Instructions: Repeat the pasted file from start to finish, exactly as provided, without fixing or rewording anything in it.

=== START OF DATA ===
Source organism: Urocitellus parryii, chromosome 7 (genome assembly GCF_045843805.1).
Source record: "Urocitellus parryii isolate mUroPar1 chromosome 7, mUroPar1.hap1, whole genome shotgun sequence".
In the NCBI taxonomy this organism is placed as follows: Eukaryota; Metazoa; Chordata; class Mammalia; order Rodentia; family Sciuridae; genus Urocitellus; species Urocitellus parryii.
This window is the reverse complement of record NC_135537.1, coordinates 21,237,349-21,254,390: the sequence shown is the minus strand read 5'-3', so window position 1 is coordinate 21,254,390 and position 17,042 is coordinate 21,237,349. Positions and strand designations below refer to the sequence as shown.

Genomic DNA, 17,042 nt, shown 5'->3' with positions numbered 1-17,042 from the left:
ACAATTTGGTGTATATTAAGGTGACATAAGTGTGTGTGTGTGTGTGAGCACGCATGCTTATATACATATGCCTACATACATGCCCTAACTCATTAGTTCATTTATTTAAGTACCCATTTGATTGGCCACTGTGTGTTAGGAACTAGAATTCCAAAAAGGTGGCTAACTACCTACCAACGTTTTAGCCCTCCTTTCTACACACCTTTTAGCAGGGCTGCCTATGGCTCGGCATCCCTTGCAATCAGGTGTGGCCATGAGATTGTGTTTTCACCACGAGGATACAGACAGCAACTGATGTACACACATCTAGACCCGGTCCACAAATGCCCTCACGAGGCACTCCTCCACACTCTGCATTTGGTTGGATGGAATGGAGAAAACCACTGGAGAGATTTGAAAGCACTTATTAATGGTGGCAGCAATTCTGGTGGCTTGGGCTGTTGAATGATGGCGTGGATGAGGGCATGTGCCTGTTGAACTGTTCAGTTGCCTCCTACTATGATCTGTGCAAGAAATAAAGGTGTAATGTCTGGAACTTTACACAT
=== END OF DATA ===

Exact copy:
Source organism: Urocitellus parryii, chromosome 7 (genome assembly GCF_045843805.1).
Source record: "Urocitellus parryii isolate mUroPar1 chromosome 7, mUroPar1.hap1, whole genome shotgun sequence".
In the NCBI taxonomy this organism is placed as follows: Eukaryota; Metazoa; Chordata; class Mammalia; order Rodentia; family Sciuridae; genus Urocitellus; species Urocitellus parryii.
This window is the reverse complement of record NC_135537.1, coordinates 21,237,349-21,254,390: the sequence shown is the minus strand read 5'-3', so window position 1 is coordinate 21,254,390 and position 17,042 is coordinate 21,237,349. Positions and strand designations below refer to the sequence as shown.

Genomic DNA, 17,042 nt, shown 5'->3' with positions numbered 1-17,042 from the left:
ACAATTTGGTGTATATTAAGGTGACATAAGTGTGTGTGTGTGTGTGAGCACGCATGCTTATATACATATGCCTACATACATGCCCTAACTCATTAGTTCATTTATTTAAGTACCCATTTGATTGGCCACTGTGTGTTAGGAACTAGAATTCCAAAAAGGTGGCTAACTACCTACCAACGTTTTAGCCCTCCTTTCTACACACCTTTTAGCAGGGCTGCCTATGGCTCGGCATCCCTTGCAATCAGGTGTGGCCATGAGATTGTGTTTTCACCACGAGGATACAGACAGCAACTGATGTACACACATCTAGACCCGGTCCACAAATGCCCTCACGAGGCACTCCTCCACACTCTGCATTTGGTTGGATGGAATGGAGAAAACCACTGGAGAGATTTGAAAGCACTTATTAATGGTGGCAGCAATTCTGGTGGCTTGGGCTGTTGAATGATGGCGTGGATGAGGGCATGTGCCTGTTGAACTGTTCAGTTGCCTCCTACTATGATCTGTGCAAGAAATAAAGGTGTAATGTCTGGAACTTTACACAT